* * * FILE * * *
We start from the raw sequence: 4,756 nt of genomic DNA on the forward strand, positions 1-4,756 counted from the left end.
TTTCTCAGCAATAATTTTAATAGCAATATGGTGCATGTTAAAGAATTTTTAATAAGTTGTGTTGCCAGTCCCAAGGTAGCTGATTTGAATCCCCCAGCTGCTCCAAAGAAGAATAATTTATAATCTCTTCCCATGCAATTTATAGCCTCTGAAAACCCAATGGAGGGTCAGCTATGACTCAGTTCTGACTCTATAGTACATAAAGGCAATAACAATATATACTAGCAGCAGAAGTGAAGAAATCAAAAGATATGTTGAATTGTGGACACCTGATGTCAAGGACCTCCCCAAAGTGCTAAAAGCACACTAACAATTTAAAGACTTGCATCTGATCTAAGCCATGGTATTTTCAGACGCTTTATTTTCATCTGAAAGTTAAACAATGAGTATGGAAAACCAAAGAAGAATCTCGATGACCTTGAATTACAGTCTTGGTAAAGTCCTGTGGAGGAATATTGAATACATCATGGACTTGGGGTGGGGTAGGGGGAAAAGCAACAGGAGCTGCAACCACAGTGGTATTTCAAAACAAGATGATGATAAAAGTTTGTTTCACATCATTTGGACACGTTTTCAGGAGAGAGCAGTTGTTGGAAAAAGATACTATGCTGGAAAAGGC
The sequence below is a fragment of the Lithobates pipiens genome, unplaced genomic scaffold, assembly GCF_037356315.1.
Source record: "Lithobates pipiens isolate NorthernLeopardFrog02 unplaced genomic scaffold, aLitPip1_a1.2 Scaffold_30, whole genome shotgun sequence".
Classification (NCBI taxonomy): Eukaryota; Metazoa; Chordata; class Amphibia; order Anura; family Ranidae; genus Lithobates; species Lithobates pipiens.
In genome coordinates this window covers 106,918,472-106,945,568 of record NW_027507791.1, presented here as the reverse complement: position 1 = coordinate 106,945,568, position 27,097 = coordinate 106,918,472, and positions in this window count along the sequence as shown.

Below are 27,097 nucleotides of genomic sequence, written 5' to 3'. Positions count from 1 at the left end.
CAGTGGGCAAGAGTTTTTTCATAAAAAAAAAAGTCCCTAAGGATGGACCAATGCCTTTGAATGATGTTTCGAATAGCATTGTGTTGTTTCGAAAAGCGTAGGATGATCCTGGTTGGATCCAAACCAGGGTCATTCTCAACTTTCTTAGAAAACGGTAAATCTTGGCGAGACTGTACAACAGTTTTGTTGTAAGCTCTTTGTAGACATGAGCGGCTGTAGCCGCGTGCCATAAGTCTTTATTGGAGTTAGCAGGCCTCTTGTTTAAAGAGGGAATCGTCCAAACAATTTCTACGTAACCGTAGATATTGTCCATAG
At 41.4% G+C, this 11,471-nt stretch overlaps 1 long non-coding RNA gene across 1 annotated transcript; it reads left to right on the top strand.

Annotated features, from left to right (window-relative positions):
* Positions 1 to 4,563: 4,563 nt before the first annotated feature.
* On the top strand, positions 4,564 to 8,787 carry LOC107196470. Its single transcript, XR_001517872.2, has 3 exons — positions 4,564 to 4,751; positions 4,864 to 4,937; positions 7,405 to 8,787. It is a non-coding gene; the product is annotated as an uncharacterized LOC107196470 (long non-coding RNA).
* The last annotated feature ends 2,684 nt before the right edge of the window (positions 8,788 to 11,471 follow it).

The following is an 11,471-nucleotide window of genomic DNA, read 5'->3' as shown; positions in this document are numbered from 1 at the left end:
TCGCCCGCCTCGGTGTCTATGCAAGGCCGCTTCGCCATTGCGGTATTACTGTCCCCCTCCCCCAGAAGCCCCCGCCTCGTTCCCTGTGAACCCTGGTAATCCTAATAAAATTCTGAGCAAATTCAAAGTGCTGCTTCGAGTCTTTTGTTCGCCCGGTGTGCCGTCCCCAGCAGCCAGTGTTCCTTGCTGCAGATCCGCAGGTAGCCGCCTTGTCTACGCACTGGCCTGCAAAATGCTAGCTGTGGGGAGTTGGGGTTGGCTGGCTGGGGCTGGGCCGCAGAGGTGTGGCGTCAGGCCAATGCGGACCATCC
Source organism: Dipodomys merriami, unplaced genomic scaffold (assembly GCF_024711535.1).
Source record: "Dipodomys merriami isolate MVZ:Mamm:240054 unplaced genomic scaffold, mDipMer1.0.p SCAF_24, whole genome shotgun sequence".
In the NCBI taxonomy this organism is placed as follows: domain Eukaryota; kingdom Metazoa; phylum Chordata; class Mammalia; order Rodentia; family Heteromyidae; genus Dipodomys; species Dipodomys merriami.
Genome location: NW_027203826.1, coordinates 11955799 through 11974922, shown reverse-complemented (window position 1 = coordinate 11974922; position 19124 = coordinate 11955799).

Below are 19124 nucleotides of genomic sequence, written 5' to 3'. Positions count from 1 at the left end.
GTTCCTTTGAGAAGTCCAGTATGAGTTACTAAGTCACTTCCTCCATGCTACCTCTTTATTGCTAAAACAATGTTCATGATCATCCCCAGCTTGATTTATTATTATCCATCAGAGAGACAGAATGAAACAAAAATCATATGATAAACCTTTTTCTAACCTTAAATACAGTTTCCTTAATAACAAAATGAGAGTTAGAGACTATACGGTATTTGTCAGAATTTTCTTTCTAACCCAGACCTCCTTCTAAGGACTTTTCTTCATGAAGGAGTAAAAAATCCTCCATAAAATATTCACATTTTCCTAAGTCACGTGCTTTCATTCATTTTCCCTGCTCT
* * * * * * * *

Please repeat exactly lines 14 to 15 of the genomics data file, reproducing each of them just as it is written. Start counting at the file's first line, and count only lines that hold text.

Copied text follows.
The following is an 11,471-nucleotide window of genomic DNA, read 5'->3' as shown; positions in this document are numbered from 1 at the left end:
TCGCCCGCCTCGGTGTCTATGCAAGGCCGCTTCGCCATTGCGGTATTACTGTCCCCCTCCCCCAGAAGCCCCCGCCTCGTTCCCTGTGAACCCTGGTAATCCTAATAAAATTCTGAGCAAATTCAAAGTGCTGCTTCGAGTCTTTTGTTCGCCCGGTGTGCCGTCCCCAGCAGCCAGTGTTCCTTGCTGCAGATCCGCAGGTAGCCGCCTTGTCTACGCACTGGCCTGCAAAATGCTAGCTGTGGGGAGTTGGGGTTGGCTGGCTGGGGCTGGGCCGCAGAGGTGTGGCGTCAGGCCAATGCGGACCATCC